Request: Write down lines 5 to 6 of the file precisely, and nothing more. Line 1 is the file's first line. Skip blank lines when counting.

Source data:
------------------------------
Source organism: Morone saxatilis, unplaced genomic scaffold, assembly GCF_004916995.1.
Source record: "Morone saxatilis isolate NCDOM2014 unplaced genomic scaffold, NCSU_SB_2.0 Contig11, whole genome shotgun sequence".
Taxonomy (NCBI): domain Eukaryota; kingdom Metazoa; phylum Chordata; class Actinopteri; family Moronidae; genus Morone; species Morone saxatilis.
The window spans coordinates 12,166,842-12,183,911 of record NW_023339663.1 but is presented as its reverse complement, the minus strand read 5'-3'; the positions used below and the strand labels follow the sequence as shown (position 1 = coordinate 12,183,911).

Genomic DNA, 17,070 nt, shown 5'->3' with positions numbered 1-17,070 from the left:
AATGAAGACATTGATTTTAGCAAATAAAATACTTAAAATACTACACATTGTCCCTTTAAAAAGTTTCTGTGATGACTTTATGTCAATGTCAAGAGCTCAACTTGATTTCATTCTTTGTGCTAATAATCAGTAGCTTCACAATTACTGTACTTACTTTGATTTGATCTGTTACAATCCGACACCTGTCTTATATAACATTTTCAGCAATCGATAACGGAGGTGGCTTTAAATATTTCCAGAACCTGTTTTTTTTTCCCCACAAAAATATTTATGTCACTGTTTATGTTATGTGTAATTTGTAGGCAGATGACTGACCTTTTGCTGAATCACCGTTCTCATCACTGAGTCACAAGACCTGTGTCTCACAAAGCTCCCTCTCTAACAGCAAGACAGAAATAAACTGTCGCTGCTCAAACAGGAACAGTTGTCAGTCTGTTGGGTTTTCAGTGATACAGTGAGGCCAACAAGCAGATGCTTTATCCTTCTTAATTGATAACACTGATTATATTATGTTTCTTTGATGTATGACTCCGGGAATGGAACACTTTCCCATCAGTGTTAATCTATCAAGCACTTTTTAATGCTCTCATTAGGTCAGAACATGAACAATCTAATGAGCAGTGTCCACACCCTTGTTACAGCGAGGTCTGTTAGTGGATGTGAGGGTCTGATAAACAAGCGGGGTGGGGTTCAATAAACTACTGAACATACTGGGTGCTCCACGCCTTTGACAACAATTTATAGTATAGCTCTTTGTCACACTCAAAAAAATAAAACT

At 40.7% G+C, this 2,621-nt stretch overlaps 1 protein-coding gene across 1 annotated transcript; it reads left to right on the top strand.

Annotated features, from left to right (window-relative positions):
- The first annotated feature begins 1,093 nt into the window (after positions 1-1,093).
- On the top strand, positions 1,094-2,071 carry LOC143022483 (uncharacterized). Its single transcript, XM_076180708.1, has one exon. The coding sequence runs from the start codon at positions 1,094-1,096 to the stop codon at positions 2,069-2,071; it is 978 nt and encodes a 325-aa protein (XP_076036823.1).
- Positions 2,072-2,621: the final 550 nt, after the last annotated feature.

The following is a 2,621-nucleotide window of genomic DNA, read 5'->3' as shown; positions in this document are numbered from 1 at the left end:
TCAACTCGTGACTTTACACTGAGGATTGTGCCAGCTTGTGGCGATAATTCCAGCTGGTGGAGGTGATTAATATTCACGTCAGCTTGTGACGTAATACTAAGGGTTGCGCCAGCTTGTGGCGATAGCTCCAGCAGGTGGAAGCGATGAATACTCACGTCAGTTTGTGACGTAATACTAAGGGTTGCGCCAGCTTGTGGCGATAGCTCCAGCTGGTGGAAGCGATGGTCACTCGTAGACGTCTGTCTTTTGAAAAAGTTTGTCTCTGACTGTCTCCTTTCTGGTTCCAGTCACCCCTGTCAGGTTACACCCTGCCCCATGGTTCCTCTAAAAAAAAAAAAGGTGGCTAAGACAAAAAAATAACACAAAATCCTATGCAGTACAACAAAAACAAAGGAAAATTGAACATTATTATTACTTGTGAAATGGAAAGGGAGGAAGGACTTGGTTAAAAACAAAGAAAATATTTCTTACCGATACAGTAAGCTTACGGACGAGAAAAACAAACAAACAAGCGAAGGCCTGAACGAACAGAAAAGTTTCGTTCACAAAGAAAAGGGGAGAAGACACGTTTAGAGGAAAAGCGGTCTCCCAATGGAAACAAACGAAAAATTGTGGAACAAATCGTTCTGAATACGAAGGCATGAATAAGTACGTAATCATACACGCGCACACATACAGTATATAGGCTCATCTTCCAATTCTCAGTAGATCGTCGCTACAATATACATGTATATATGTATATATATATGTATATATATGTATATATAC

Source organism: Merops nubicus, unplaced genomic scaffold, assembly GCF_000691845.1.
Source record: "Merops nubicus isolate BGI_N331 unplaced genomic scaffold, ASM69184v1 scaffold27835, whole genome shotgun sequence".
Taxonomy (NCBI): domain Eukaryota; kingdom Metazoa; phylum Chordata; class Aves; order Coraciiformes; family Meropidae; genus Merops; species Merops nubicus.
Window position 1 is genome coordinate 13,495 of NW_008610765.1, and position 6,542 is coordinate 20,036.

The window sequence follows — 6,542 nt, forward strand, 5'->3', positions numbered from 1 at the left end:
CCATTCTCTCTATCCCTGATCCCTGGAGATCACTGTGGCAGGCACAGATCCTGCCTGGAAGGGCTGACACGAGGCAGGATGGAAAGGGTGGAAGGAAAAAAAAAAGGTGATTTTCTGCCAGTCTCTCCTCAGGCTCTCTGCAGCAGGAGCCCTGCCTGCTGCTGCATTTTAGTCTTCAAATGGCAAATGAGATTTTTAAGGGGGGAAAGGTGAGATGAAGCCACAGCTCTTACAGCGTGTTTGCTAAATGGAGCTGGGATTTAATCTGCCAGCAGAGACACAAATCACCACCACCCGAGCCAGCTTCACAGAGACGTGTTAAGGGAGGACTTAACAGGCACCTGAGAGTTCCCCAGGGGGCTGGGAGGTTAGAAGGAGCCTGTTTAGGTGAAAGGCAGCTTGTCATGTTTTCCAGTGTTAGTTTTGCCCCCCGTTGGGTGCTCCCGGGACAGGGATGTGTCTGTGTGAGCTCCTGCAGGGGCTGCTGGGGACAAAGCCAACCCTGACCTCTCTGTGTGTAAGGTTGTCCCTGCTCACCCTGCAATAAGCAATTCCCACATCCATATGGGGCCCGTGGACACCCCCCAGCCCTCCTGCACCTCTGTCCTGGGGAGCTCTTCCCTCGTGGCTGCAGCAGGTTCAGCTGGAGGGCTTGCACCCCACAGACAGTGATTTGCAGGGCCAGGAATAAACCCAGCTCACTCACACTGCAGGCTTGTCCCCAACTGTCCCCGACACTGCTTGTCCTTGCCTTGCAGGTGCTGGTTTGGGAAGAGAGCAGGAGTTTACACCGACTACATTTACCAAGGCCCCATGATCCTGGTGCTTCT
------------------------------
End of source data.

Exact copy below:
Genomic DNA, 17,070 nt, shown 5'->3' with positions numbered 1-17,070 from the left:
AATGAAGACATTGATTTTAGCAAATAAAATACTTAAAATACTACACATTGTCCCTTTAAAAAGTTTCTGTGATGACTTTATGTCAATGTCAAGAGCTCAACTTGATTTCATTCTTTGTGCTAATAATCAGTAGCTTCACAATTACTGTACTTACTTTGATTTGATCTGTTACAATCCGACACCTGTCTTATATAACATTTTCAGCAATCGATAACGGAGGTGGCTTTAAATATTTCCAGAACCTGTTTTTTTTTCCCCACAAAAATATTTATGTCACTGTTTATGTTATGTGTAATTTGTAGGCAGATGACTGACCTTTTGCTGAATCACCGTTCTCATCACTGAGTCACAAGACCTGTGTCTCACAAAGCTCCCTCTCTAACAGCAAGACAGAAATAAACTGTCGCTGCTCAAACAGGAACAGTTGTCAGTCTGTTGGGTTTTCAGTGATACAGTGAGGCCAACAAGCAGATGCTTTATCCTTCTTAATTGATAACACTGATTATATTATGTTTCTTTGATGTATGACTCCGGGAATGGAACACTTTCCCATCAGTGTTAATCTATCAAGCACTTTTTAATGCTCTCATTAGGTCAGAACATGAACAATCTAATGAGCAGTGTCCACACCCTTGTTACAGCGAGGTCTGTTAGTGGATGTGAGGGTCTGATAAACAAGCGGGGTGGGGTTCAATAAACTACTGAACATACTGGGTGCTCCACGCCTTTGACAACAATTTATAGTATAGCTCTTTGTCACACTCAAAAAAATAAAACT